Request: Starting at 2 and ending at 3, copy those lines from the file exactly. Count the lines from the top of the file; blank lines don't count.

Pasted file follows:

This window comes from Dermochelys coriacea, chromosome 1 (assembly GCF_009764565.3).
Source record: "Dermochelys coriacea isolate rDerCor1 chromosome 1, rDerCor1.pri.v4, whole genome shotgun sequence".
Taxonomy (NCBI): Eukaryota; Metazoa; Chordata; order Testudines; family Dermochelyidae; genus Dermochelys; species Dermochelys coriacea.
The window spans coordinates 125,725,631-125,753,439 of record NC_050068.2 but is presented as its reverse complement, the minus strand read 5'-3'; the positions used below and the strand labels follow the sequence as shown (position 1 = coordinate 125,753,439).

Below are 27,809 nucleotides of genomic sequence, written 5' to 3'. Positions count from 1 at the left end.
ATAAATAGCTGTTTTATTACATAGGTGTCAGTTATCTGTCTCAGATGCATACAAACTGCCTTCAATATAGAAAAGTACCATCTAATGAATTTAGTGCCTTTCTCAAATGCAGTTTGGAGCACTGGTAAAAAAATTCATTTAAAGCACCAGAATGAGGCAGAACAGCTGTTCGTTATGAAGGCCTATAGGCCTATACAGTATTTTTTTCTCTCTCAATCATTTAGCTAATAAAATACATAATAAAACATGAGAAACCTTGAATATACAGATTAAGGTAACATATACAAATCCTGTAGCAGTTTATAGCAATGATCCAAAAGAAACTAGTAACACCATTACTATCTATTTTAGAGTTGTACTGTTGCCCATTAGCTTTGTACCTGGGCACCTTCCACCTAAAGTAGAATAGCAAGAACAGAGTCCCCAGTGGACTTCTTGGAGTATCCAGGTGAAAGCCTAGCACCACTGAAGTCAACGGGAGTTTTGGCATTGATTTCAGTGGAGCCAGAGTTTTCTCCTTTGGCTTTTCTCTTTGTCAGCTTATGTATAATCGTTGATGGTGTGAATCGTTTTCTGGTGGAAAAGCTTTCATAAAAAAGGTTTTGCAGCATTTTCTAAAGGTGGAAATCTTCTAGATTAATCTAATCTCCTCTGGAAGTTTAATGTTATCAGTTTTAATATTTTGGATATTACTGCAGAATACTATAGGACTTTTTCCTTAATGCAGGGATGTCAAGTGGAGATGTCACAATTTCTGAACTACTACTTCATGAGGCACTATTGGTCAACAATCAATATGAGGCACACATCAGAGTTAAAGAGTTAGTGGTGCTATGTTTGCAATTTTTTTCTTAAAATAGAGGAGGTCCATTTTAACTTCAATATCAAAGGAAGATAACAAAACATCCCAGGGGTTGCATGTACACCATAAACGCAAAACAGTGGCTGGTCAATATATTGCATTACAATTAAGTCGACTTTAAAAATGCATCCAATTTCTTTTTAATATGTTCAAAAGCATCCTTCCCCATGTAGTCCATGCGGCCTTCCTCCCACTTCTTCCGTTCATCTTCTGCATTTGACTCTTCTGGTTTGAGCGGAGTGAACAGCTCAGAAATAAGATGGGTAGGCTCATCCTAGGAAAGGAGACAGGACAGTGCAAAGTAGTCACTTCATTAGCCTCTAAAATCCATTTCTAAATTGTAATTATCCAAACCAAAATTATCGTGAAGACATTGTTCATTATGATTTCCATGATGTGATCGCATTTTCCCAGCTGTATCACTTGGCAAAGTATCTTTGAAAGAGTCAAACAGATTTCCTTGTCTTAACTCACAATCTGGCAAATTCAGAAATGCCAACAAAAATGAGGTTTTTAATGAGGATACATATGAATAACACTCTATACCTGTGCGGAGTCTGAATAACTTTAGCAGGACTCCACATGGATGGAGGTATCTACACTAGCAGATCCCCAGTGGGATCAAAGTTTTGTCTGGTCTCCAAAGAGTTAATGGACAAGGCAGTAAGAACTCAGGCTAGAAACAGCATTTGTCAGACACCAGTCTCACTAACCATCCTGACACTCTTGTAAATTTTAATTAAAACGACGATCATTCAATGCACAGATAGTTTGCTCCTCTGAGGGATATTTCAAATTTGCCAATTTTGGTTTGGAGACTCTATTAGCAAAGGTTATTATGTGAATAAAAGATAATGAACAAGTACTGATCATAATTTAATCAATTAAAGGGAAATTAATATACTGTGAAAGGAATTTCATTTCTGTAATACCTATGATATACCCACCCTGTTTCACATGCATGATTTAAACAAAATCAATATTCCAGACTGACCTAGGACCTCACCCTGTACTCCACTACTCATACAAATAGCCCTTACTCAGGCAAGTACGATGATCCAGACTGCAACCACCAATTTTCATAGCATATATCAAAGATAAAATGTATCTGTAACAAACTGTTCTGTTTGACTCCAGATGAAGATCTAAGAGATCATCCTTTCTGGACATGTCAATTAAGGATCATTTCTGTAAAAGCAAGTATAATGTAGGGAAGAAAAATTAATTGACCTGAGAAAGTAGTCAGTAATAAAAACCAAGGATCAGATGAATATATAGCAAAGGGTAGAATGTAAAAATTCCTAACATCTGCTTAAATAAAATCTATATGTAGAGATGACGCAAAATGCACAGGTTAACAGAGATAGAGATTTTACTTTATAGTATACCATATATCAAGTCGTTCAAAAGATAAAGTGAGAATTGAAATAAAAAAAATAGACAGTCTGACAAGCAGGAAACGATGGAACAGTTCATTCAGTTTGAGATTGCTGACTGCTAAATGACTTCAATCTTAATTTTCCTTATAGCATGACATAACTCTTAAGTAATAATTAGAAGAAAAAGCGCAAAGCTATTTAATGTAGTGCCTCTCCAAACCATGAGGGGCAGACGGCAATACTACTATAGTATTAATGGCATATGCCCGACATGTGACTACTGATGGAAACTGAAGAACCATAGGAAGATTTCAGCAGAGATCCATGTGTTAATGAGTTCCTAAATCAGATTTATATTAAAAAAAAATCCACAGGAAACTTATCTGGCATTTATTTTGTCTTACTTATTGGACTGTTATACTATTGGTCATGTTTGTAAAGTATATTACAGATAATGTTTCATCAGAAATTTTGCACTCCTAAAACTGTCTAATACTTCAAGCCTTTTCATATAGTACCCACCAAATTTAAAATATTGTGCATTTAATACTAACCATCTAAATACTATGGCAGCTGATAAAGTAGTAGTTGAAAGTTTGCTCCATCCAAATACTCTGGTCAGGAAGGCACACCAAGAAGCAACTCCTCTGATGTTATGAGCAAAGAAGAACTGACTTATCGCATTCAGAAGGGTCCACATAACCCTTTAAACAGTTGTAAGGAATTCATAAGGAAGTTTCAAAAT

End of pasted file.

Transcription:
Source record: "Dermochelys coriacea isolate rDerCor1 chromosome 1, rDerCor1.pri.v4, whole genome shotgun sequence".
Taxonomy (NCBI): Eukaryota; Metazoa; Chordata; order Testudines; family Dermochelyidae; genus Dermochelys; species Dermochelys coriacea.